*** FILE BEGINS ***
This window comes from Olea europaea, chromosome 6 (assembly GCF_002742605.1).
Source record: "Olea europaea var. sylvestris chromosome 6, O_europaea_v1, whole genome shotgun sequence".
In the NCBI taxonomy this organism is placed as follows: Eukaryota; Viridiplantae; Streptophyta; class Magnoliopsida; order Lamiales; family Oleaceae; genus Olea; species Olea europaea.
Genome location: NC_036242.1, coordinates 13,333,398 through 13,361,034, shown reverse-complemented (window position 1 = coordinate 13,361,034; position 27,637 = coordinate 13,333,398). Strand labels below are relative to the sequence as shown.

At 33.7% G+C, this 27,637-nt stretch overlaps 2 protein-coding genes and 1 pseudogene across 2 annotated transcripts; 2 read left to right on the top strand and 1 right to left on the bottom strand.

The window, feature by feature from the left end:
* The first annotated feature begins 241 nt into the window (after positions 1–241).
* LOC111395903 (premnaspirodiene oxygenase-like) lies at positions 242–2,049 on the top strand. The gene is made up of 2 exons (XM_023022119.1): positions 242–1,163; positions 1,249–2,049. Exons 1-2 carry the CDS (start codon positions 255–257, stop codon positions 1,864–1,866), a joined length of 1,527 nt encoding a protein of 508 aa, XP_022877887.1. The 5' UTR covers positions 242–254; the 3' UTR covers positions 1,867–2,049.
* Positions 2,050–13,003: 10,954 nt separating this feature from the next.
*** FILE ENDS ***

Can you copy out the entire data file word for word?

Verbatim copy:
This window comes from Olea europaea, chromosome 6 (assembly GCF_002742605.1).
Source record: "Olea europaea var. sylvestris chromosome 6, O_europaea_v1, whole genome shotgun sequence".
In the NCBI taxonomy this organism is placed as follows: Eukaryota; Viridiplantae; Streptophyta; class Magnoliopsida; order Lamiales; family Oleaceae; genus Olea; species Olea europaea.
Genome location: NC_036242.1, coordinates 13,333,398 through 13,361,034, shown reverse-complemented (window position 1 = coordinate 13,361,034; position 27,637 = coordinate 13,333,398). Strand labels below are relative to the sequence as shown.

At 33.7% G+C, this 27,637-nt stretch overlaps 2 protein-coding genes and 1 pseudogene across 2 annotated transcripts; 2 read left to right on the top strand and 1 right to left on the bottom strand.

The window, feature by feature from the left end:
* The first annotated feature begins 241 nt into the window (after positions 1–241).
* LOC111395903 (premnaspirodiene oxygenase-like) lies at positions 242–2,049 on the top strand. The gene is made up of 2 exons (XM_023022119.1): positions 242–1,163; positions 1,249–2,049. Exons 1-2 carry the CDS (start codon positions 255–257, stop codon positions 1,864–1,866), a joined length of 1,527 nt encoding a protein of 508 aa, XP_022877887.1. The 5' UTR covers positions 242–254; the 3' UTR covers positions 1,867–2,049.
* Positions 2,050–13,003: 10,954 nt separating this feature from the next.